Throughout my career as a women's health nurse practitioner, I have had the opportunity many times to enable women to cope with stress in a positive way. As holistic providers of health care, nurse practitioners utilize coping stategies with patients, and suggest yoga, running, brisk walking, journaling, etc. This is one of the differences between nurse practitioners and physicians that I love in my profession, taking a. holistic view, as we know that nothing pertaining to the body is an alone concept but our bodies all relate from one system to the other.
I have found stress to be the culprit, the sole culprit, of many diseases, even in women's heath, gynecology. While most focus on the gynecology aspect, I think more and more, physician's are looking holistically as nurse practitioners in that the root of the problem could have started in any other area of the woman's life and the body is certainly in connection with all systems.
As a woman myself, over the 20 years of being a women's health nurse practitioner, I have zoned in on ways to improve my practice of NP by staying abreast of evidence-based care, as well as keeping in touch with alternative methods of managing symptoms of disease and prevention of health issues.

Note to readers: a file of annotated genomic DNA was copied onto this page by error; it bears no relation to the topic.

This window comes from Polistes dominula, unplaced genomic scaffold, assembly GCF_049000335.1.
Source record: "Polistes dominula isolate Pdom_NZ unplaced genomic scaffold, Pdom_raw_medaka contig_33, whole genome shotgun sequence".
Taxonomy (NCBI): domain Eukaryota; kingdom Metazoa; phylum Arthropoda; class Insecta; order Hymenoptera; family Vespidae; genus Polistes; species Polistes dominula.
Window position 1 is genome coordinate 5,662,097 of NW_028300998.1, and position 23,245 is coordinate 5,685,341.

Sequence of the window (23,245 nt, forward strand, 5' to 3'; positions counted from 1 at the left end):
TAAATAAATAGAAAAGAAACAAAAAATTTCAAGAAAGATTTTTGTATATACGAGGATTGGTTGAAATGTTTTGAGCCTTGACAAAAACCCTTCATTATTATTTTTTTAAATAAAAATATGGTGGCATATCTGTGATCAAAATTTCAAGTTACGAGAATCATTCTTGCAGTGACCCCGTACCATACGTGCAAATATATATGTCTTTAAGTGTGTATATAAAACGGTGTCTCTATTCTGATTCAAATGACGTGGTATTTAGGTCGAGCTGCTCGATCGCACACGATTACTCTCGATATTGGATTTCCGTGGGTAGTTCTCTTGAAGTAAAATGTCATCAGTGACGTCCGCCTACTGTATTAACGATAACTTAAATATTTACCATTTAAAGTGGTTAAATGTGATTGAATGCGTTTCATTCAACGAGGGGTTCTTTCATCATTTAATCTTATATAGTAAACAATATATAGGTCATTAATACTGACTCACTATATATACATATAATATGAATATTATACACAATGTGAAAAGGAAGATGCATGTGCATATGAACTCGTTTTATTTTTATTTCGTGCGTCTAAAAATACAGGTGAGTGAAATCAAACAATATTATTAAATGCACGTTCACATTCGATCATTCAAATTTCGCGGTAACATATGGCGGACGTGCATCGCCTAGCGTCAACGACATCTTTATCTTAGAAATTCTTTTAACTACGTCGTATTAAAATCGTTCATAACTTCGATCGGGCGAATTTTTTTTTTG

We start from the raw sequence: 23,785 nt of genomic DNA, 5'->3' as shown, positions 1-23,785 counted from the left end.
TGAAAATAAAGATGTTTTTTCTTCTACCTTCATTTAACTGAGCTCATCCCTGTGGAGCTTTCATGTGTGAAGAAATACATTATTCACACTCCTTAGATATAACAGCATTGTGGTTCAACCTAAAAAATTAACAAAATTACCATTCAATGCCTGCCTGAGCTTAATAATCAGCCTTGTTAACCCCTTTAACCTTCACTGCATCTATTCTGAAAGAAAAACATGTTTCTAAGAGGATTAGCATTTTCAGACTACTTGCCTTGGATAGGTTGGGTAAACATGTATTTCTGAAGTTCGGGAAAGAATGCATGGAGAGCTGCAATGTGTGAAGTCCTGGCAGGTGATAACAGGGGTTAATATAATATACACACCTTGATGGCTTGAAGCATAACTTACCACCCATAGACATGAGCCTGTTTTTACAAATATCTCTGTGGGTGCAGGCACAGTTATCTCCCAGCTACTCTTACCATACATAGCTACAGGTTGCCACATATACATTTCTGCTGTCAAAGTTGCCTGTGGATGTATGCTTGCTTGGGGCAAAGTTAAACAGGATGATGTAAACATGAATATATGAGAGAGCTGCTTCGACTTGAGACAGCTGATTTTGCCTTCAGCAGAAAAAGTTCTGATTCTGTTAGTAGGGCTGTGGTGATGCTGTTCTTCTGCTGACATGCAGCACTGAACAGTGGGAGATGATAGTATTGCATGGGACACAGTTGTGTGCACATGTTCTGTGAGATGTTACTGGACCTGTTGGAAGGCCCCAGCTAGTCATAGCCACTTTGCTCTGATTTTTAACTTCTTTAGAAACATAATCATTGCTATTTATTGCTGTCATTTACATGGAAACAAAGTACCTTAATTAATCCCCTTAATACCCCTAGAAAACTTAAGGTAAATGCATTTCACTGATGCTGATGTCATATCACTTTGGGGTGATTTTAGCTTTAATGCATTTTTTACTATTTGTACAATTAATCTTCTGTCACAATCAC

I have found out by experiencing many of these issues my own self through the past years and finding what really works as evidence shows.
Knitting and/ needleart has been referenced in studies a few times and many conclude that it truly does change the neurotransmitters in our brains and increases the happy hormones, increases endorphins just like runners.